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Bram Demunter is a young painter who lives and works in Ghent. His colourful oil paintings on wood and panel draw you into a mysterious universe stuffed with all kinds of people, animals and hybrid creatures who are interacting with each other. While sipping on coffee, we discussed Christian iconography, dogs, Ferdinand Bardamu and human nature.
Interview by Isaline Raes
Photos by Tiny Geeroms shot in Ghent
Looking at your work, I spot a lot of references to Christian and medieval iconography. Where does this fascination come from?
The Middle Ages are part of my DNA. Growing up in Kortrijk and currently living in Ghent, I’ve always been surrounded by cathedrals and churches. The big themes and emotions treated in ancient Christian art are still relevant in our time. But I dode not only draw on Christian iconography. I also pick from other religions, like Hinduism, ancient Greek mythology or Judaism.
How do you build up your images?
My paintings are always the product of an interactive process between the things I read, hear, see and think. They function as a sort of collage of my impressions. Literature is an important source of inspiration: books about the brain, slavery, the animal in human history, etc. But also the environment where I live in, has a great impact on my creative process. During the period I worked in a centre for psychiatric patients, I was inspired by their way of looking upon people and experiencing emotions. Now that I live in Ghent and have a studio at HISK, the engaging conversations I have with other artists are influencing my work. However, despite the fact that my paintings arise rather spontaneously, there’s a common thread running through them.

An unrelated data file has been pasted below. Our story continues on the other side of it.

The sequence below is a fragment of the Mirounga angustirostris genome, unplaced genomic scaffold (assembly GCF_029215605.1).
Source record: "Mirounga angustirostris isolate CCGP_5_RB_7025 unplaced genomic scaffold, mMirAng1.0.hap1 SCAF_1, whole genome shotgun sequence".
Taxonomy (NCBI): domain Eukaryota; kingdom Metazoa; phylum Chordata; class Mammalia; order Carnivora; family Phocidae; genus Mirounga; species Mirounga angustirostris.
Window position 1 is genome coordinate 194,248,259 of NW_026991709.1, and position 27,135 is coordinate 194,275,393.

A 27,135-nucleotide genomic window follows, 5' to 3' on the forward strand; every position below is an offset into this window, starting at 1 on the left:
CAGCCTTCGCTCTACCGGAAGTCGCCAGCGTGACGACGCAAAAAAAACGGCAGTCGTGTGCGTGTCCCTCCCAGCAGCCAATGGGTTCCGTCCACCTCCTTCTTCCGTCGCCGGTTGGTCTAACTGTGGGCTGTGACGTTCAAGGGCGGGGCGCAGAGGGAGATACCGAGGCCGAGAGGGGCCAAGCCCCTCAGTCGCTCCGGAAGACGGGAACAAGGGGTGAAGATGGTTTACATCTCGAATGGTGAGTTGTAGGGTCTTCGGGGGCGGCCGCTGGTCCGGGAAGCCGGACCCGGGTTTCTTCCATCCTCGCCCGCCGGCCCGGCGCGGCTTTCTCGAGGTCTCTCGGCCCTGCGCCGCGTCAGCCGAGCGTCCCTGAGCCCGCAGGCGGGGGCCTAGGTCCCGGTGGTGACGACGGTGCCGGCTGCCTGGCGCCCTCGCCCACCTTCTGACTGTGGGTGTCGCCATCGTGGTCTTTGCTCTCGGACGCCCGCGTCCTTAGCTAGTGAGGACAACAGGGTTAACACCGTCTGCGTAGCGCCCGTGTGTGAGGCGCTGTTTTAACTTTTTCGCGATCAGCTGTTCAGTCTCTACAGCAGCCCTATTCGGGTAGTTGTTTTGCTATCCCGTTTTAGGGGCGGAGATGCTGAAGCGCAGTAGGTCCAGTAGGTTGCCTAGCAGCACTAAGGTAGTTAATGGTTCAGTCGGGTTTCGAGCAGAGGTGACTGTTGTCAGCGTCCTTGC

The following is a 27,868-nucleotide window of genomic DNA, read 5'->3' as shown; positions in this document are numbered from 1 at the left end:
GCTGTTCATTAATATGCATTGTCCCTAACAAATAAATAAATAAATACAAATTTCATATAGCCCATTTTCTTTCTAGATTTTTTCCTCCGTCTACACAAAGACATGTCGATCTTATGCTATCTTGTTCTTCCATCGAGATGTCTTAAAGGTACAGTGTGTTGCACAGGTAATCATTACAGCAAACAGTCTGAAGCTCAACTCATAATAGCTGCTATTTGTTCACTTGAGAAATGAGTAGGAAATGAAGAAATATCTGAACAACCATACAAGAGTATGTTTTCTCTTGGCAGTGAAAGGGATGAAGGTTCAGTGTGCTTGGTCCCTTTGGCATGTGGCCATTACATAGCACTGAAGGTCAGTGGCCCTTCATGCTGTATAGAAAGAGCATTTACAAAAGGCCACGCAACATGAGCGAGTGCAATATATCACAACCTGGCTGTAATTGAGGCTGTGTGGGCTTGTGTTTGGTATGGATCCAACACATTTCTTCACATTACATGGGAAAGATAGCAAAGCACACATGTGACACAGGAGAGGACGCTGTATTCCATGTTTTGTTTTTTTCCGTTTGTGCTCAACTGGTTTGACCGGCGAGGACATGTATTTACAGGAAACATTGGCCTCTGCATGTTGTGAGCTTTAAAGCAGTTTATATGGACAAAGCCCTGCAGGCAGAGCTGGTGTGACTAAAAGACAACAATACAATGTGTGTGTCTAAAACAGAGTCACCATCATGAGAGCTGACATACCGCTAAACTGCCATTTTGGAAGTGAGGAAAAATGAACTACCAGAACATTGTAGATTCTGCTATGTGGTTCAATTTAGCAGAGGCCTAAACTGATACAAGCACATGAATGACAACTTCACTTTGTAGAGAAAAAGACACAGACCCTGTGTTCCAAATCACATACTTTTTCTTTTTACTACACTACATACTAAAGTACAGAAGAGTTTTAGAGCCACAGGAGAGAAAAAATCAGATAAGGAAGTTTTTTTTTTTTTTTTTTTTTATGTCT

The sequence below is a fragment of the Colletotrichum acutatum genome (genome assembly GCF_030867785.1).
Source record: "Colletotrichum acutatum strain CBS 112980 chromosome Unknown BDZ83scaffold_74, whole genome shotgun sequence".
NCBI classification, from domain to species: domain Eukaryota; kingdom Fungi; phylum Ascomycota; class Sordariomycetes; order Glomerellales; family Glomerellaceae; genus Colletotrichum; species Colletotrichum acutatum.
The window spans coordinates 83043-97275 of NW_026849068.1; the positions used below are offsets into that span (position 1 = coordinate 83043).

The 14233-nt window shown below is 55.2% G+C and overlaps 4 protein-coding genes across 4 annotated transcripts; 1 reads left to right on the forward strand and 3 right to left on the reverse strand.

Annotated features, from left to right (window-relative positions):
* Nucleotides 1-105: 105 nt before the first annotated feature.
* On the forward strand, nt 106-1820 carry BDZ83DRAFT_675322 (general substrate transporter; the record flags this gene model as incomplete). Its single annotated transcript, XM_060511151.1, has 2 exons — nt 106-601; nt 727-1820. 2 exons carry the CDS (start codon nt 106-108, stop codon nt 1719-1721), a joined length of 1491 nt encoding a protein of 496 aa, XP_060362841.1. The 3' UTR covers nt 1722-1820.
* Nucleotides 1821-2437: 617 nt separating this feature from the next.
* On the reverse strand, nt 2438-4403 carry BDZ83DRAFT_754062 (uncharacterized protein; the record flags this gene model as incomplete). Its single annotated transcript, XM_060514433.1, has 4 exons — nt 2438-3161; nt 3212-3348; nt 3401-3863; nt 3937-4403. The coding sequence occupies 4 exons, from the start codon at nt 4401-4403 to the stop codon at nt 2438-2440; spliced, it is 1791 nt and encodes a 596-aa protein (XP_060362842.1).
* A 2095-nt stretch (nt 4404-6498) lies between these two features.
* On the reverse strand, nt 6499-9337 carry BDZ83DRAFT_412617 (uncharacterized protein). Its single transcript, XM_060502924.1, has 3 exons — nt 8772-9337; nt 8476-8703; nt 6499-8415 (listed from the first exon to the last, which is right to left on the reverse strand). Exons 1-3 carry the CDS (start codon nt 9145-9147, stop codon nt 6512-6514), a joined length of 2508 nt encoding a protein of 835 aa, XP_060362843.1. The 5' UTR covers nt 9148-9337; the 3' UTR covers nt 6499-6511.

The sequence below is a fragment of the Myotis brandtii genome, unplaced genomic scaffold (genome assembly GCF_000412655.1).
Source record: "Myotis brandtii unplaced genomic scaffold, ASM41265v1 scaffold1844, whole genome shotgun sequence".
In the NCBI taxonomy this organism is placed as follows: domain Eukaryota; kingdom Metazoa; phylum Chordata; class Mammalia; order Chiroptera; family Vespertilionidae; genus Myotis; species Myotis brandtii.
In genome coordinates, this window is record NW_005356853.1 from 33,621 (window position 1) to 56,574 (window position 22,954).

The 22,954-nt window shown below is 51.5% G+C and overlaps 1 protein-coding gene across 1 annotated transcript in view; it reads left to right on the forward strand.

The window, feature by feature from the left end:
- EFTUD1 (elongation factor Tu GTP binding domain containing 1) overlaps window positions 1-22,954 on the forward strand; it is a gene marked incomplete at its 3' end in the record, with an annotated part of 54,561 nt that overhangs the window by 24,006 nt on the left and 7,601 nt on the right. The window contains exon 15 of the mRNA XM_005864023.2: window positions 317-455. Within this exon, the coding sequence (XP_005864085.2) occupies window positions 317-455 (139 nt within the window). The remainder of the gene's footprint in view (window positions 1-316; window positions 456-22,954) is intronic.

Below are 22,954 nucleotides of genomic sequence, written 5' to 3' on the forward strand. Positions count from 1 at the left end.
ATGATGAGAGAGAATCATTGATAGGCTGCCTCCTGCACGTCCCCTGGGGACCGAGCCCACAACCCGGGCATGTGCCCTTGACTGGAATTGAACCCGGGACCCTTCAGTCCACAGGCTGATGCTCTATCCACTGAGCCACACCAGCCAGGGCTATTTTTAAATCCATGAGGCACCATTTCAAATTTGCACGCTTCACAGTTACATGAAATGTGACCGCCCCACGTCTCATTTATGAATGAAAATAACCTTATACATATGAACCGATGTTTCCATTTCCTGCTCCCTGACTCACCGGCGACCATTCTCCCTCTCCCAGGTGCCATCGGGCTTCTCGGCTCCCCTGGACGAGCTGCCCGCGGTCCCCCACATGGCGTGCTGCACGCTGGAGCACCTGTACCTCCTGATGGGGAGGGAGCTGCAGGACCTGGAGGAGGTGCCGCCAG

Literature is an important source of inspiration: books about the brain, slavery, the animal in human history
The axis around which my paintings revolve, is the behaviour of people and how they cope with each other and their surroundings — nature, animals and institutions. In comparison with my early work, where the emphasis was on the symbolism of each figure, my focus shifted to the interaction between the characters, always touching the ‘rough’ human emotions, like hate, happiness, pain, lust, …. The diverse sources of inspiration I mentioned before, serve as viewpoints to approach these big themes. For instance, once I made a painting based on the Game of the Goose. The life path-like, winding form of the game and the mellow symbolism of the goose squares — the well, dead, prison — provide an interesting angle to look upon people. Same goes for the book I’ve read about how the dog is looked upon by humans through time. Then, I used the perspective of the dog to depict people. So my topics are always the same, but I like to approach them from different angles.
What’s the most recent book you’ve read?
The last book I’ve read was Journey to the End of the Night by Louis-Ferdinand Céline. The narrator in this semi-autobiographical novel is Ferdinand Bardamu, a nihilistic antihero who is involved in World War I. The way he describes what he experiences and feels when he looks upon human nature, society and life in general, is very inspiring. How he can kick one dog and pet the other, for example, or how he shows empathy for the poor souls.